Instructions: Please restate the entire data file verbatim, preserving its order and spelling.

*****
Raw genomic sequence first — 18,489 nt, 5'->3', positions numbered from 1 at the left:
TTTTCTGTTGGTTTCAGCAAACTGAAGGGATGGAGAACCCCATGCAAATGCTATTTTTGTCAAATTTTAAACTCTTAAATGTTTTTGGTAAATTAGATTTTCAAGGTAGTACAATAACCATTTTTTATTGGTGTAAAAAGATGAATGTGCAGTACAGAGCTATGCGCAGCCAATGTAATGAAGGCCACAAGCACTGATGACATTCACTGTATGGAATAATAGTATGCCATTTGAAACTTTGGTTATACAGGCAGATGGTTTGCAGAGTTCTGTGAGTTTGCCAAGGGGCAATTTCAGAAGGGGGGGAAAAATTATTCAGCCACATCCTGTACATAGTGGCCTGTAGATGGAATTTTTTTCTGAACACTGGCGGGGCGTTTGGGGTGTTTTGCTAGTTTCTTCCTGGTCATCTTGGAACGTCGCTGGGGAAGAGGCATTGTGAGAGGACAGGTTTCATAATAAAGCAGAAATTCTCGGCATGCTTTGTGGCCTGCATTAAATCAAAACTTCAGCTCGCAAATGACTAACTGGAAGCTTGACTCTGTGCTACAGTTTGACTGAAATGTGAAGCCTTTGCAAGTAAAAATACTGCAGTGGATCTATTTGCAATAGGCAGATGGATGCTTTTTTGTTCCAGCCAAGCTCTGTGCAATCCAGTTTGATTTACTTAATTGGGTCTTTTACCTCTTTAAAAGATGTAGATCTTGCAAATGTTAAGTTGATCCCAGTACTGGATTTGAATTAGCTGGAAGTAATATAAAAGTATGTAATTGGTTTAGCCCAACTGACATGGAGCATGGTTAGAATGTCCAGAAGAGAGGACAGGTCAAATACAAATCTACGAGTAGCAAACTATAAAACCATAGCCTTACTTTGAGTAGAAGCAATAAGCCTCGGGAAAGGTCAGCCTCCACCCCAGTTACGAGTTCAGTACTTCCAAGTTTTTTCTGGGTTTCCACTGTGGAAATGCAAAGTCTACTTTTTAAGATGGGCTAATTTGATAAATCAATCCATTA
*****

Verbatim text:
Raw genomic sequence first — 18,489 nt, 5'->3', positions numbered from 1 at the left:
TTTTCTGTTGGTTTCAGCAAACTGAAGGGATGGAGAACCCCATGCAAATGCTATTTTTGTCAAATTTTAAACTCTTAAATGTTTTTGGTAAATTAGATTTTCAAGGTAGTACAATAACCATTTTTTATTGGTGTAAAAAGATGAATGTGCAGTACAGAGCTATGCGCAGCCAATGTAATGAAGGCCACAAGCACTGATGACATTCACTGTATGGAATAATAGTATGCCATTTGAAACTTTGGTTATACAGGCAGATGGTTTGCAGAGTTCTGTGAGTTTGCCAAGGGGCAATTTCAGAAGGGGGGGAAAAATTATTCAGCCACATCCTGTACATAGTGGCCTGTAGATGGAATTTTTTTCTGAACACTGGCGGGGCGTTTGGGGTGTTTTGCTAGTTTCTTCCTGGTCATCTTGGAACGTCGCTGGGGAAGAGGCATTGTGAGAGGACAGGTTTCATAATAAAGCAGAAATTCTCGGCATGCTTTGTGGCCTGCATTAAATCAAAACTTCAGCTCGCAAATGACTAACTGGAAGCTTGACTCTGTGCTACAGTTTGACTGAAATGTGAAGCCTTTGCAAGTAAAAATACTGCAGTGGATCTATTTGCAATAGGCAGATGGATGCTTTTTTGTTCCAGCCAAGCTCTGTGCAATCCAGTTTGATTTACTTAATTGGGTCTTTTACCTCTTTAAAAGATGTAGATCTTGCAAATGTTAAGTTGATCCCAGTACTGGATTTGAATTAGCTGGAAGTAATATAAAAGTATGTAATTGGTTTAGCCCAACTGACATGGAGCATGGTTAGAATGTCCAGAAGAGAGGACAGGTCAAATACAAATCTACGAGTAGCAAACTATAAAACCATAGCCTTACTTTGAGTAGAAGCAATAAGCCTCGGGAAAGGTCAGCCTCCACCCCAGTTACGAGTTCAGTACTTCCAAGTTTTTTCTGGGTTTCCACTGTGGAAATGCAAAGTCTACTTTTTAAGATGGGCTAATTTGATAAATCAATCCATTA